Review: Black Mass – Where are all the women?
PinkNews reviews Johnny Depp’s latest film, in which he plays notorious Boston gangster James ‘Whitey’ Bulger.
In 1980s Boston, women lived in kitchens. When they were seen outside of kitchens, they were buying or carrying food… back to their kitchens.
From the time they married to the day they died, their home was the kitchen. When they stood up for themselves (and it didn’t happen often), it was in their kitchens. “This is my kitchen!” they would yell.
Or so Black Mass would lead us to believe. In attempting to captivate his audiences with real-life mobster James ‘Whitey’ Bulger’s violent life story, Director Scott Cooper made Boston so bleak and devoid of any happiness, the few female characters in the film had to be confined to the kitchen.
This left the streets of 1980s South Boston entirely in the hands of the good ol’ boys. And as testosterone ran amok (because it always did during these times, just watch Mad Men), people had their heads blown up. A lot of people.
Johnny Depp plays South Boston’s last notorious mafia leader, Whitey. As the leader of the Irish Winter Hill Gang looking to expand its criminal reach, he cannot deny an offer to work with the FBI to help the authorities take down Boston’s Italian mafia in return for immunity.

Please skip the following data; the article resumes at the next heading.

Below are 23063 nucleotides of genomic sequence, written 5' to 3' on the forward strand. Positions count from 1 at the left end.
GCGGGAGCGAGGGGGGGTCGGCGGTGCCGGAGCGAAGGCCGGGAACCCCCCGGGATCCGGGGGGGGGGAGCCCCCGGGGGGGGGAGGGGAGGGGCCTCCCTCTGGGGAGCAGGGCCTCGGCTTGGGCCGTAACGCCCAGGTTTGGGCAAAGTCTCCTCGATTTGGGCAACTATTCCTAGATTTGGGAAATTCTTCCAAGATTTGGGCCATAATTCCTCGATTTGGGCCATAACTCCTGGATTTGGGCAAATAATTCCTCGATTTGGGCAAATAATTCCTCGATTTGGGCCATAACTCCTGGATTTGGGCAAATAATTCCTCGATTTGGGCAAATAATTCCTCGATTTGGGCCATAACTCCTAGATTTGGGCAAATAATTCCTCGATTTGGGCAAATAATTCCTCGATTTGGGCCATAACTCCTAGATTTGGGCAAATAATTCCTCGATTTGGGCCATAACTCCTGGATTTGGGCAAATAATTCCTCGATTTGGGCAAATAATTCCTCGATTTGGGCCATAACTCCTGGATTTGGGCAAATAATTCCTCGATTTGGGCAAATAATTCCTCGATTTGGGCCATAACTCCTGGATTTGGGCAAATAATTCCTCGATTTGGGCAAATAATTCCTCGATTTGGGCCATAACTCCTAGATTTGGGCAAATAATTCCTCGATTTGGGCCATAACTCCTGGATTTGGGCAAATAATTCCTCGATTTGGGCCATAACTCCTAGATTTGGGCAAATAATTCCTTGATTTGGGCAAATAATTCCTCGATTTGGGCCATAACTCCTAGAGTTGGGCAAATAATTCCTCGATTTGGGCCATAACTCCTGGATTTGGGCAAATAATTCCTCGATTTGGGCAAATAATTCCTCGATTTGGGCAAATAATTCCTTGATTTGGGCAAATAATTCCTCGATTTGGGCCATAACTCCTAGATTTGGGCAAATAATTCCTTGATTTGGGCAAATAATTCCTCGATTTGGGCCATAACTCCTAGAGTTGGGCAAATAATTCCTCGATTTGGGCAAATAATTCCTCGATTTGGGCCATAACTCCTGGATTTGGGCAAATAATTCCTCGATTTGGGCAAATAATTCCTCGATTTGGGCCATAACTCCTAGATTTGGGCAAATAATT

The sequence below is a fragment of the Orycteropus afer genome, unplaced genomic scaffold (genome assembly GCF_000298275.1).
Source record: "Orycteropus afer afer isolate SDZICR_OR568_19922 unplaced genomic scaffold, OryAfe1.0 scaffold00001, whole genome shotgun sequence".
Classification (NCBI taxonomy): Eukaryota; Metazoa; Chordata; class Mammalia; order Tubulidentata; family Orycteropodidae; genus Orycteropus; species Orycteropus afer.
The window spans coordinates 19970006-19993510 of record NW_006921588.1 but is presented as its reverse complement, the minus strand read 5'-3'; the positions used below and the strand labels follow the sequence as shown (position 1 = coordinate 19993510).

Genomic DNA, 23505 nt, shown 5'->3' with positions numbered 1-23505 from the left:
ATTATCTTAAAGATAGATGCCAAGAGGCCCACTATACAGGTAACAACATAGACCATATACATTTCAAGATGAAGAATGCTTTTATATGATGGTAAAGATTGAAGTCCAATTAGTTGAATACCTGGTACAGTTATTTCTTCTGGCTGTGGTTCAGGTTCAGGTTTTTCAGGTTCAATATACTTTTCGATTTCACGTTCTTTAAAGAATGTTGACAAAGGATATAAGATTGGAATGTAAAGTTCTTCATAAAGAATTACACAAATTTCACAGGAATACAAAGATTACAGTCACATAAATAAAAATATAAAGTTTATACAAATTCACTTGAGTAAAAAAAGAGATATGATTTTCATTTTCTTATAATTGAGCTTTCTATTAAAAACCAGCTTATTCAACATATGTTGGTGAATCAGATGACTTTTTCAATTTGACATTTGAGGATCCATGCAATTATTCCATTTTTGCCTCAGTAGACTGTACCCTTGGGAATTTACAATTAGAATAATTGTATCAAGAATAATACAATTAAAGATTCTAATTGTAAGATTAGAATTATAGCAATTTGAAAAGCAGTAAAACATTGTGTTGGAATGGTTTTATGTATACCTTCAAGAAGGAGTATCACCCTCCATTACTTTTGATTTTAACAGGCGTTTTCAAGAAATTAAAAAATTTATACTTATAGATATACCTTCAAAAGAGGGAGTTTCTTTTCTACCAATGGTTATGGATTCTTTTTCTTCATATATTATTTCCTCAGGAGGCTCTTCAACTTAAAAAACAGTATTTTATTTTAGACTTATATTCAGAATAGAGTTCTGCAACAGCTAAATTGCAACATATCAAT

Of course, he doesn’t easily accept the offer. Part of the reason why he does is because the offer comes from his childhood friend and fellow “Southie,” John Connolly (played by Joel Edgerton).
And so, two boys go from playing cops and robbers in the playground to doing it in real life with real guns, blurring the lines between crime and justice. What’s the worst that could happen?
The film is engrossing and intoxicating; with fast-paced scenes and well-written dialogue that makes us, at least at first, like Whitey.
It is not until the story unfolds, however, that we realise that we have been stupefied by the violence of one man, and that the film fails to provide insight into the conditions that created him or comment on the importance of justice.
Depp’s performance is almost perfect, but his character is flawed in that he lacks multidimensionality. The few times that we are able to glean a part of him besides his mobster ways are when he is with women.
When he brings flowers to his son’s mom (while she’s in her kitchen), we see that he can be sentimental. When he helps an old lady who saw him grow up with her groceries (on her way to her kitchen), we remember that he was once a child. When we see him playing gin with his mom (in her kitchen), we are able to see a passive side of him.
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Of course, it is also when he is with women that we get to see the most grotesque side of his personality. Perhaps, if Whitey had indulged the positive, healthy parts of his self that seemingly only women could engender, he would have turned out a bit differently, and Boston’s streets would not have claimed the lives of so many men.
Or, put another way, perhaps if women were allowed to leave their kitchens, they may have helped the boys learn how to play more nicely with each other.
At the very least, there would have been a bit more justice.
Our recommendation: Watch it for Depp’s performance and for the plot’s smooth sequencing and ability to engross you. Skip it if you cannot stand senseless violence. You will hate the film every 30 seconds.